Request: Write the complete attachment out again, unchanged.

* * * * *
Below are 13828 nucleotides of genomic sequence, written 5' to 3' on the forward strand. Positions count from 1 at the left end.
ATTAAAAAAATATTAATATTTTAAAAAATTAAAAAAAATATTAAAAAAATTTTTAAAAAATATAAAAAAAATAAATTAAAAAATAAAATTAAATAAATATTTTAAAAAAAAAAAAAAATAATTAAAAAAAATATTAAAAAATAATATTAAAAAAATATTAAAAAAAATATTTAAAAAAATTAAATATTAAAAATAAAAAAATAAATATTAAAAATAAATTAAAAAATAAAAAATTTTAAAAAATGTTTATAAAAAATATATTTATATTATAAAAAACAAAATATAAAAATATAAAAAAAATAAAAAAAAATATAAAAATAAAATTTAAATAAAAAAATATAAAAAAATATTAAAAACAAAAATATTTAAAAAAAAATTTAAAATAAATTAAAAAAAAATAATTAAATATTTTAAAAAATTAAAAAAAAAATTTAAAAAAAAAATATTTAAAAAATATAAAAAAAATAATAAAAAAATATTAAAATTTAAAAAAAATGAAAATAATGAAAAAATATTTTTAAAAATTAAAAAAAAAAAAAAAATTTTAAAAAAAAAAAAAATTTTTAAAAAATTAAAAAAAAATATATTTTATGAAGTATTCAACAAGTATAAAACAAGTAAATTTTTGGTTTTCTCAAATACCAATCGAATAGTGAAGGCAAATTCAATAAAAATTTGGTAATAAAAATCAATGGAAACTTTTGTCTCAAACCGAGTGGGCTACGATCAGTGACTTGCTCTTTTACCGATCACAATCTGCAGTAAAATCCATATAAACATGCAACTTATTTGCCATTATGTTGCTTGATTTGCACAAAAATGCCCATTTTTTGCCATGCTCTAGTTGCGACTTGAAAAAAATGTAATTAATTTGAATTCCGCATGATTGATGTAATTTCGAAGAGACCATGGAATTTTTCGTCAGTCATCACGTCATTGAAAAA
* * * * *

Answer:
Below are 13828 nucleotides of genomic sequence, written 5' to 3' on the forward strand. Positions count from 1 at the left end.
ATTAAAAAAATATTAATATTTTAAAAAATTAAAAAAAATATTAAAAAAATTTTTAAAAAATATAAAAAAAATAAATTAAAAAATAAAATTAAATAAATATTTTAAAAAAAAAAAAAAATAATTAAAAAAAATATTAAAAAATAATATTAAAAAAATATTAAAAAAAATATTTAAAAAAATTAAATATTAAAAATAAAAAAATAAATATTAAAAATAAATTAAAAAATAAAAAATTTTAAAAAATGTTTATAAAAAATATATTTATATTATAAAAAACAAAATATAAAAATATAAAAAAAATAAAAAAAAATATAAAAATAAAATTTAAATAAAAAAATATAAAAAAATATTAAAAACAAAAATATTTAAAAAAAAATTTAAAATAAATTAAAAAAAAATAATTAAATATTTTAAAAAATTAAAAAAAAAATTTAAAAAAAAAATATTTAAAAAATATAAAAAAAATAATAAAAAAATATTAAAATTTAAAAAAAATGAAAATAATGAAAAAATATTTTTAAAAATTAAAAAAAAAAAAAAAATTTTAAAAAAAAAAAAAATTTTTAAAAAATTAAAAAAAAATATATTTTATGAAGTATTCAACAAGTATAAAACAAGTAAATTTTTGGTTTTCTCAAATACCAATCGAATAGTGAAGGCAAATTCAATAAAAATTTGGTAATAAAAATCAATGGAAACTTTTGTCTCAAACCGAGTGGGCTACGATCAGTGACTTGCTCTTTTACCGATCACAATCTGCAGTAAAATCCATATAAACATGCAACTTATTTGCCATTATGTTGCTTGATTTGCACAAAAATGCCCATTTTTTGCCATGCTCTAGTTGCGACTTGAAAAAAATGTAATTAATTTGAATTCCGCATGATTGATGTAATTTCGAAGAGACCATGGAATTTTTCGTCAGTCATCACGTCATTGAAAAA